Sniffing the camembert: on the conceivability of zombies

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Abstract:

The ‘real’ issue concerns the status of qualia, that is, the subjective sensory states into which we are thrown when (say) looking at a yellow leaf, hearing a musical chord, sniffing a camembert, or running our fingers over a piece of sandpaper. Is it possible to provide a satisfactory account of such states using only the resources of a materialist functionalism? Or is it the case -- as it has seemed to many, and as it seems to David Chalmers -- that once we have said all there is to say about the physical basis of, and the functional role of, such states, there remains an uneliminable residue: the brute qualitative matter of ‘what it is like’ to sniff the camembert? Since it is extraordinarily hard to tackle this question head-on, we seek the leverage afforded by the notion of the philosopher's zombie, the point being that if we have a coherent intuition to the effect that there is indeed such a residue, then we ought to be able to conceive of the zombie. Just subtract the residue while leaving all the physical/functional stuff in place. Conversely, if it transpires that the notion of the philosopher's zombie breaks down under stress, this would seem to indicate that the intuition of the ineliminable residue is itself problematic.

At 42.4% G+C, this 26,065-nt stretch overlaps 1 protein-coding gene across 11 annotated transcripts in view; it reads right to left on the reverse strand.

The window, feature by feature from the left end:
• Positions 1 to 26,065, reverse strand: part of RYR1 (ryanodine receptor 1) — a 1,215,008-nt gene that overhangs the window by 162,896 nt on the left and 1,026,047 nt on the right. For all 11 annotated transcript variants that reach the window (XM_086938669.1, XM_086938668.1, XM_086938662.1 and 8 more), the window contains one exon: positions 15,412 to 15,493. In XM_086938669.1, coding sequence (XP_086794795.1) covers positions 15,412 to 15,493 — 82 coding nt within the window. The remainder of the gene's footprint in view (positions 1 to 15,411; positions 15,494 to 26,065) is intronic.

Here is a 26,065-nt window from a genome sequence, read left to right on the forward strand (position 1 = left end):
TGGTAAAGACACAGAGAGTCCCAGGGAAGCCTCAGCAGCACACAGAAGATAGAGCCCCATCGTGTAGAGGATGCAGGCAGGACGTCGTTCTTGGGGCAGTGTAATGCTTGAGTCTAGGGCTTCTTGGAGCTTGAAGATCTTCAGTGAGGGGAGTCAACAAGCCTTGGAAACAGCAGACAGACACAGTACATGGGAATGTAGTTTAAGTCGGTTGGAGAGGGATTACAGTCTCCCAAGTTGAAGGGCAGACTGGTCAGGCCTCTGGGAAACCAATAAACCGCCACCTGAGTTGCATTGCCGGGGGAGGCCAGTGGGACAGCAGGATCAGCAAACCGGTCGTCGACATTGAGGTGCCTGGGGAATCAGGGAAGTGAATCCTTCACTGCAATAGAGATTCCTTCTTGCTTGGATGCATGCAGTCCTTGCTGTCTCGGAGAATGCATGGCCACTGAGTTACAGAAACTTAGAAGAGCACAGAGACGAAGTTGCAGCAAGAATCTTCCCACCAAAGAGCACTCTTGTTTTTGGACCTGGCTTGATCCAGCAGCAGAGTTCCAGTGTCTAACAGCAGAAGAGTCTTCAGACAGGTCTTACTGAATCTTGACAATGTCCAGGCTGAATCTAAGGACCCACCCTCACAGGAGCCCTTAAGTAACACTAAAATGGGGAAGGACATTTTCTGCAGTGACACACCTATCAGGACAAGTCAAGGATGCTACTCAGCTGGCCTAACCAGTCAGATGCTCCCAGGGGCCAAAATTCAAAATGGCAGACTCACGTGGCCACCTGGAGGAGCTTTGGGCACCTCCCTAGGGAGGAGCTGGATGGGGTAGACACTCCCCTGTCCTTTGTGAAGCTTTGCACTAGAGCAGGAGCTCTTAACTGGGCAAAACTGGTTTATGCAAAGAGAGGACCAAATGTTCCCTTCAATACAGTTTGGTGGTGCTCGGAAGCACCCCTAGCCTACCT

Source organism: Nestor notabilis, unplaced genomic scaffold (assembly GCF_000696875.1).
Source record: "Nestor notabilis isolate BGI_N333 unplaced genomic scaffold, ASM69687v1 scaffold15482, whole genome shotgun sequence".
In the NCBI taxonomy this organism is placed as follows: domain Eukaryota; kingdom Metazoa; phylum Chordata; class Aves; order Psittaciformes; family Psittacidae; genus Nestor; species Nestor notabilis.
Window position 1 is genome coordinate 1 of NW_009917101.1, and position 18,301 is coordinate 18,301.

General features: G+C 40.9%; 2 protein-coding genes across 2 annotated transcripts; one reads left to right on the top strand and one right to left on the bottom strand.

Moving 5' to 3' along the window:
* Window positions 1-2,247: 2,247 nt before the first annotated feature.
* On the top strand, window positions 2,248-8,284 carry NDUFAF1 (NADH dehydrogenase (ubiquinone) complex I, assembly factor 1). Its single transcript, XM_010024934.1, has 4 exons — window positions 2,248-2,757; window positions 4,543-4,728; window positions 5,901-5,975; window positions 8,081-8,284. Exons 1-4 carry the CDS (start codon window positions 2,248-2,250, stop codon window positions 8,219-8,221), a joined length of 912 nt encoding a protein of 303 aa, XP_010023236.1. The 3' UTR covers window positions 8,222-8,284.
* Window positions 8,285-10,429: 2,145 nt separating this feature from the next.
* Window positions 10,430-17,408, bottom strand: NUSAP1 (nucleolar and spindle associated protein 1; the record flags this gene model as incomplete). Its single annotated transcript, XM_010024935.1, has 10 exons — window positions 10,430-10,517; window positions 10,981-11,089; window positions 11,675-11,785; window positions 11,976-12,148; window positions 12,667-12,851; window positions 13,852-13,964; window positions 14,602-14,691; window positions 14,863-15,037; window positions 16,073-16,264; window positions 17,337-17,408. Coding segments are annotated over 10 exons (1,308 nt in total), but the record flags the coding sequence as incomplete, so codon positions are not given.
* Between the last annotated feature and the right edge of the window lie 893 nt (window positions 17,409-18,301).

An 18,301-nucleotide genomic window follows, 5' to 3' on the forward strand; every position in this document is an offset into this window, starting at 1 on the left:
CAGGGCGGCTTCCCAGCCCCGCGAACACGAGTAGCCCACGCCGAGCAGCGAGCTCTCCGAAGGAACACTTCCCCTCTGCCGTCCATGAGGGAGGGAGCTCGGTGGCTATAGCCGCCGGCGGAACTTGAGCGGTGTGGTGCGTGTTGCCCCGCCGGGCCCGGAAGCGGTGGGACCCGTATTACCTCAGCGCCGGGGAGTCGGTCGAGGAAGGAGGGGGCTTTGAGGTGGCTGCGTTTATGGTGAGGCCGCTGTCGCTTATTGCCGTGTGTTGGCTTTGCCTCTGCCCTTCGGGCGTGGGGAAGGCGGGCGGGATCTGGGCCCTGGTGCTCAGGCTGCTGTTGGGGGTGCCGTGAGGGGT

The ‘remedy’ for a belief in zombies is the sort of Dennettian exercise in imagination proposed in this paper. One must be forced to recognize the huge gulf between the simple informational economies of the thermostat, and even the PC, and the amazingly subtle and layered informational economy of a normal human being. Taking the PC, or the severely degraded registrations of actual blindsight victims, as the model, one may fool oneself into thinking one has imagined something when one has not really confronted its detailed implications. This piece will have accomplished its aim if it encourages a few readers to take the latter possibility more seriously than hitherto.

Document Type: Research Article

Affiliations: Wake Forest University, Dept. of Economics, Box 7505, Winston-Salem NC 27109, USA.

Publication date: January 1, 1999

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